MA English Composition
ENGL-1A: College Composition
ENGL-1S: Learning Community for College Composition
ENGL-1B: Critical Inquiry and Literature
ENGL-4: Why Literature Matters
ENGL-18: American Literature – Civil War to the Present
ENGL-32: Creative Writing – Poetry
I chose my field (English) because I legitimately enjoyed it, I thought it was fun, and I always felt included. I love digging into literature and talking about it with my peers. I also appreciated that my professors always found ways to make sure that all interpretations, perspectives, and experiences were welcome in class discussions. Discussing literature often lends itself to having engaging, complex conversations about human experience and conditions. It's fascinating.
I choose to teach for our Pelican Bay Scholars Program at CR because I feel that doing this work is important. My choice to teach college courses inside a prison was informed by my passion for community investment and care. Some of my relatives are formerly incarcerated, and this has had an immense impact on my immediate family and community. By far, my dad’s incarcerations have had the most impact. It is undeniable that incarceration has a profound effect on the immediate and peripheral parties involved, and sometimes we don’t always see this.
Nevertheless, in our CR programs (Pelican Bay Scholars and Humboldt County Correctional Facility Adult Edu.) what we do see is our students talking about the profound impact that education has had on themselves and their immediate communities. While incarcerated, our students have the ability to access greater opportunities, information, support, and resources. In doing so, the goal is to dismantle certain cycles that inhibit personal, academic, and professional growth.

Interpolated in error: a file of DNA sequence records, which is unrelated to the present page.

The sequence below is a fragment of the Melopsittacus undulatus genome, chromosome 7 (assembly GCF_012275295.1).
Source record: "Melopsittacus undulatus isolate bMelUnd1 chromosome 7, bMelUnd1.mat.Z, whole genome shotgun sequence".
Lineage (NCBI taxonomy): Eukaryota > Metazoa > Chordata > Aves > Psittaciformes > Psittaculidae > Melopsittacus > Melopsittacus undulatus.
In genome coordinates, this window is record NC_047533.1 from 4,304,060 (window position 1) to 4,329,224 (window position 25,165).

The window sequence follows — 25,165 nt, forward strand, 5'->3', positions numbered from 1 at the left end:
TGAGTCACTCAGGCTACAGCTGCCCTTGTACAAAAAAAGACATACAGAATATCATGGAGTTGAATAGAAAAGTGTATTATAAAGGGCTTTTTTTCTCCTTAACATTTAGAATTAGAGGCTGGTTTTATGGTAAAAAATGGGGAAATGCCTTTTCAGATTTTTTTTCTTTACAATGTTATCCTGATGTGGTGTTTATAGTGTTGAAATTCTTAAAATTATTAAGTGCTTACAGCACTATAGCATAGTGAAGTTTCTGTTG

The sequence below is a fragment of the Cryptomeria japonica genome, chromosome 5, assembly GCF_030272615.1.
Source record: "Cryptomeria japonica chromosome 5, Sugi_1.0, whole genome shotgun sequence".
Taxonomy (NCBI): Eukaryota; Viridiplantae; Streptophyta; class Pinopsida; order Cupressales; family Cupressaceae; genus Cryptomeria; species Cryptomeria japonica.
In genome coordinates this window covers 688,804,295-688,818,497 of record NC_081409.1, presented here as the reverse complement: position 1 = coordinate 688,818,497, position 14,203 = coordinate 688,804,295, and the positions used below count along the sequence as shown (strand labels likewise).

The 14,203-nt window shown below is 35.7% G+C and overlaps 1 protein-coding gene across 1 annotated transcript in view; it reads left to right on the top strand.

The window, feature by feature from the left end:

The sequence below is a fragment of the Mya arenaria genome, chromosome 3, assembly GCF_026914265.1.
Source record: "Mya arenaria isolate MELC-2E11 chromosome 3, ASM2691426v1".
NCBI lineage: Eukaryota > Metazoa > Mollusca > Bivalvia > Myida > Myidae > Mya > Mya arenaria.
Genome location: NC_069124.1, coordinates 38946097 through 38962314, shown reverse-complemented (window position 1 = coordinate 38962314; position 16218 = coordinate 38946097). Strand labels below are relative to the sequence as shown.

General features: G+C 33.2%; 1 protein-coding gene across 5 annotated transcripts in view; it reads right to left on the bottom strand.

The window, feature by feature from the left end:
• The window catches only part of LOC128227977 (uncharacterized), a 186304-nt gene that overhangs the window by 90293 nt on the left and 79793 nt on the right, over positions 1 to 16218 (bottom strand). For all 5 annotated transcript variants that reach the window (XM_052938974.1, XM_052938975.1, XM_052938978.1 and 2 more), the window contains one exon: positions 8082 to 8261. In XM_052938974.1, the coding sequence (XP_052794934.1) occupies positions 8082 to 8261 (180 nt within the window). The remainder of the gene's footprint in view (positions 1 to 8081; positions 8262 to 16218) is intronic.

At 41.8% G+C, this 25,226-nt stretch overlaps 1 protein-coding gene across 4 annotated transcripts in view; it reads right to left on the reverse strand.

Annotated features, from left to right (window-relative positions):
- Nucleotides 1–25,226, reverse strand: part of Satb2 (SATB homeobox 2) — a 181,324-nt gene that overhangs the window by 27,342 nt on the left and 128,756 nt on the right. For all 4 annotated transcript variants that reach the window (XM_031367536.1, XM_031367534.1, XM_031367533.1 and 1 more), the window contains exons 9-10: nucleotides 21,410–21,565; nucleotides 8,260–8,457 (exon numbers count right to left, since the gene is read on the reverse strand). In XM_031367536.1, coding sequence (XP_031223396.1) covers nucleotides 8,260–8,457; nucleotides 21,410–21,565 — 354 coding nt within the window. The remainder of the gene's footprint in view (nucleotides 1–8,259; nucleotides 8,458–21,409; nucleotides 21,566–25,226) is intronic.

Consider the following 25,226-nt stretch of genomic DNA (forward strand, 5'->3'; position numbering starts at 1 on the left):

If I were to give advice to a student who wants to be successful, I think my biggest recommendation would be to take advantage of all opportunities, resources, and programs that we have on campus. Personally, I don't think I would have achieved as much as I have without the support of my professors, campus health centers, student clubs, the Writing Center, the Math Lab, etc. It takes a village, sometimes.
As an educator, I feel that non-cognitive or affective support is just as important as cognitive or content/curriculum support. Non-cognitive support asks, “How are you doing?” rather than “What are you understanding?” Both of these questions are an important part of any classroom environment.